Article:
NEW YORK - Political argument, family drama, history lesson, cultural commentary, love story - Tom Stoppard's "Rock 'n' Roll" is all these things and more. Ultimately, though, what it is most of all is a hymn to the great god Pan.
The anarchic, uncageable spirit of that wild deity runs through Stoppard's new play, imported from London to open on Broadway this week, like a shaggy and smiling satyr. It's there in the debates about communism and censorship; it's there in the analysis of Sappho's poetry; it's there in the long-delayed romance that pulses along just below the surface of the play's 20-plus years before it finally emerges in a scene of astonishing simplicity and grace.
And Pan is there, of course, in the music, in the tracks from the Stones and Dylan and the Velvet Underground and the Dead that punctuate each change of scene. Rock, the modern song of Pan, smashes through the play's unfolding tale of history, crushing us with its force and filling us with its energy as it takes us from Prague Spring to Velvet Revolution and beyond.
Sometimes, in the middle of the play's journeys from England's Cambridge to Prague and back again, it's easy to lose track of Pan's voice, what with all the namedropping - Dubcek, Marx, Havel, and even the Plastic People of the Universe, a scraggly Czech rock band whose members, simply by insisting that their desire to play rock music had nothing to do with dissident politics, became political dissidents whether they liked it or not. Both at beginning and end, though, with lovely images and resonating sounds, Stoppard makes it clear what he's really up to here: Along with Syd Barrett and Mick Jagger, he's singing a rock song, an irrepressible anthem of love and freedom.
Barrett, the beautiful boy whose descent into druggy madness got him exiled from Pink Floyd, even appears as a character in "Rock 'n' Roll," though mostly an offstage one. His one onstage moment is a stunner: He opens the first scene perched on a garden wall, playing "Golden Hair" on what can only be a Pan pipe to a golden-haired girl below.
That girl is Esme, daughter of a Cambridge professor named Max Morrow and admirer of Max's Czech student Jan. Max and Jan have had a falling-out over the Soviet tanks that have just rolled through the streets of Prague; Jan is returning home - "to save socialism," he jokes - while Max remains unrepentantly pro-Soviet for the sake of his beloved Marx.
For a long time it seems as if the conflict between Max and Jan is the central focus of the play; certainly it is given breathtaking depth and range by the virtuosic performances of Brian Cox, as the stubborn and irascible Max, and Rufus Sewell, whose beautifully complicated Jan is worn but never broken by years of trying to stay human under a crushing regime. But Stoppard is up to something more interesting than restaging old arguments about communist ideals and totalitarian realities. He signals what that something is by putting Syd Barrett up on that wall - and, more and more as the play goes on, by focusing the story on its women.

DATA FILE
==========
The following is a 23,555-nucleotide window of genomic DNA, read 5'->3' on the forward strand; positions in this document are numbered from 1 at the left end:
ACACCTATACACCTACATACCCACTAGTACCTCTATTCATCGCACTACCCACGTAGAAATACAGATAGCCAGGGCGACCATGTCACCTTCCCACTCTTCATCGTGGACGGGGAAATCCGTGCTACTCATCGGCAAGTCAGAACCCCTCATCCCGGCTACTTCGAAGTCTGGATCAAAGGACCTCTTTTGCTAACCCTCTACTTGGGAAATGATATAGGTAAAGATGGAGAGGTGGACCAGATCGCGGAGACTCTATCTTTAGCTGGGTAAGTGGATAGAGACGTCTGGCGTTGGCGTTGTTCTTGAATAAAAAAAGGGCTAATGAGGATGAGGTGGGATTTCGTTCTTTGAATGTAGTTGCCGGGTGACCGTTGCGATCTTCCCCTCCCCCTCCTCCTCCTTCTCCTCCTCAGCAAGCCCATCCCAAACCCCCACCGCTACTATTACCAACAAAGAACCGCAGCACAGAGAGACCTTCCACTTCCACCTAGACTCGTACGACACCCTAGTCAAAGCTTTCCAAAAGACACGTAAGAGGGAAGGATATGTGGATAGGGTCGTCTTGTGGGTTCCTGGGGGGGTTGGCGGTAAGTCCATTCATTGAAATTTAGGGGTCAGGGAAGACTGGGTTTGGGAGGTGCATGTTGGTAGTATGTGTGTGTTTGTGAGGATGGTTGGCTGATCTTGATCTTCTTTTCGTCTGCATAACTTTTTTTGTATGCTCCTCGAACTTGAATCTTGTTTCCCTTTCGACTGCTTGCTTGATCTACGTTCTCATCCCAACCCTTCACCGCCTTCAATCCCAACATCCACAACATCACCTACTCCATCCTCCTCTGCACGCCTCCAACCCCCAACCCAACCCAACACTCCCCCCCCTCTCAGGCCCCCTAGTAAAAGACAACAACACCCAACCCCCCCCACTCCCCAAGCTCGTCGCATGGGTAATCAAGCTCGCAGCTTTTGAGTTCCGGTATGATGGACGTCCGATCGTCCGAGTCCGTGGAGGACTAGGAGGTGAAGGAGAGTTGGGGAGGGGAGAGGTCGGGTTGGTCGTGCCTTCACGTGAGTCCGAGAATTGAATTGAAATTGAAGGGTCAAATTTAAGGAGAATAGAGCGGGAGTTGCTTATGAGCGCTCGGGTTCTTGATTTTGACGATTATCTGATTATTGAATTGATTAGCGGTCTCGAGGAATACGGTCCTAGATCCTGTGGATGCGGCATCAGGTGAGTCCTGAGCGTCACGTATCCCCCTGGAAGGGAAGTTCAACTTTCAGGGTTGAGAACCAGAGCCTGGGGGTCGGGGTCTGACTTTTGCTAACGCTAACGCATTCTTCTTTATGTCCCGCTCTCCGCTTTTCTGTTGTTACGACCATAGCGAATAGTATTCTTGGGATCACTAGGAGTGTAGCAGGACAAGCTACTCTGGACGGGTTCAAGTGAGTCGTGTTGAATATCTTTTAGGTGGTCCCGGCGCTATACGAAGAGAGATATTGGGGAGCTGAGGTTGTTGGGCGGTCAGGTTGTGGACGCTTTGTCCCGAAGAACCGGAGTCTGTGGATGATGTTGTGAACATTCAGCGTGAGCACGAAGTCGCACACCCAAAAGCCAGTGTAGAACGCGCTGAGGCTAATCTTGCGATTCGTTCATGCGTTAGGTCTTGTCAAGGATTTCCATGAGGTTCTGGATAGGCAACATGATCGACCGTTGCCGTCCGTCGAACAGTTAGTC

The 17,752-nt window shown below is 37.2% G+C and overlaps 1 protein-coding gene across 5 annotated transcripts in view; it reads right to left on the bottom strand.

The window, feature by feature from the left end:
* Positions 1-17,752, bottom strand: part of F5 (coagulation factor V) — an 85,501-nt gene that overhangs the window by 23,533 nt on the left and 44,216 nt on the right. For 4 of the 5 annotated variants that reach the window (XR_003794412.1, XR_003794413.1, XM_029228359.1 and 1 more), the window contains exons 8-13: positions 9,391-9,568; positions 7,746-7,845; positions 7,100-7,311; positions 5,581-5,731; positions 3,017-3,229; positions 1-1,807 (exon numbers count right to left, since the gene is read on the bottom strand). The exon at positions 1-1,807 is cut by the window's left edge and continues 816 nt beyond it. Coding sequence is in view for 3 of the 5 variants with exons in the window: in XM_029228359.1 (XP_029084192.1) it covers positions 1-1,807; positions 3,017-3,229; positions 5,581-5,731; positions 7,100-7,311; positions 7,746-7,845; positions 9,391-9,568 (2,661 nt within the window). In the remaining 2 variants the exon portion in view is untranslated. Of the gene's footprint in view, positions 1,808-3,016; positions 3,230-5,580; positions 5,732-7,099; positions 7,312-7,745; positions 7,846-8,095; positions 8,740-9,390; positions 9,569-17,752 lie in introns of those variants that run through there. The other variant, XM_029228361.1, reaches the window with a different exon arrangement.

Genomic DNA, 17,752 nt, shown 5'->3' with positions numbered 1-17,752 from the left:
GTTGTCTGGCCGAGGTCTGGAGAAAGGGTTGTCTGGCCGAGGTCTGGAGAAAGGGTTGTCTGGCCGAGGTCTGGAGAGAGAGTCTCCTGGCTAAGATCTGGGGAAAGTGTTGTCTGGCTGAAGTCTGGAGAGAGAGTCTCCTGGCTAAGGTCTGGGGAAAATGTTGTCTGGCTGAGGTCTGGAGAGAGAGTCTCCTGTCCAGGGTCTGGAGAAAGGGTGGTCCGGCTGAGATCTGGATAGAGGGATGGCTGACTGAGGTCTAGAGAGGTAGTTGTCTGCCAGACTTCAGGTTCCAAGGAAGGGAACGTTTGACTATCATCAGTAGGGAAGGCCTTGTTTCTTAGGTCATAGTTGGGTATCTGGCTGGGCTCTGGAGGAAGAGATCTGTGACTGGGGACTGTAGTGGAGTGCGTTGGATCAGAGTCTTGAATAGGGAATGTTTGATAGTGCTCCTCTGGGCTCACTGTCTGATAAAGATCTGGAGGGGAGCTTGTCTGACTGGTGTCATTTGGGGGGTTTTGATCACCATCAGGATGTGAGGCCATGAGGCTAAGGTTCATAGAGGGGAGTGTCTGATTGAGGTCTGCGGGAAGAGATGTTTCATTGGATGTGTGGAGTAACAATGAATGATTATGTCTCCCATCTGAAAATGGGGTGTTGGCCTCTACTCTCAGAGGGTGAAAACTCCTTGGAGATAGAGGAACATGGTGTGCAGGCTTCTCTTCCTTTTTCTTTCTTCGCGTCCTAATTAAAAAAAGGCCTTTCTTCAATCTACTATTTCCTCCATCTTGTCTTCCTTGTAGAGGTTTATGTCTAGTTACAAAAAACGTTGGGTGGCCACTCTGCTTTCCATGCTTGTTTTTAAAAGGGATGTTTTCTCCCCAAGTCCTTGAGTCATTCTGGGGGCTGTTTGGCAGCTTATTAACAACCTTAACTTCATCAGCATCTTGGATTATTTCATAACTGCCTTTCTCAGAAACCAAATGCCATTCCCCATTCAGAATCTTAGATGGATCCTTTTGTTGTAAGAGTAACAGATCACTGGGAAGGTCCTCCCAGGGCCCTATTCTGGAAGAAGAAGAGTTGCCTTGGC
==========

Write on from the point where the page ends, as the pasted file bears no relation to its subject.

Two of these women, Esme and her fiercely intelligent mother, Eleanor, are played by one actress: Sinead Cusack, who finds a unique blend of steel and silk for each one. Alice Eve also doubles, as the young Esme and later as her daughter, Alice, and she too fuses elements of humor and strength. As in any great band, all the performances make an indelible impression of their own, even as they merge into something larger and less simply pinned down: It's the mix that makes it great.
At times the history can feel like heavy going, and you can't help wondering how much heavier it must be for those who weren't around to live through some of it the first time. But Trevor Nunn's direction keeps us focused on the humans before us, not the events behind them; we see how politics shapes their lives, but they're never reduced to symbols or pawns. The design team, too, clarifies and supports the action, with Robert Jones's set revolving between leafy Cambridge and stone-gray Prague, and Howard Harrison's lighting by turns golden and ice-cold.
And, most of all, there's the music. Sometimes it matches the mood, sometimes it crashes into it with ironic counterpoint, but always it advances the story and evokes its passing times. The final, cathartic chords pull it all together, in an explosive moment of piercing clarity and power. Maybe it's only rock 'n' roll, but sometimes that's more than enough.
Louise Kennedy can be reached at email@example.com.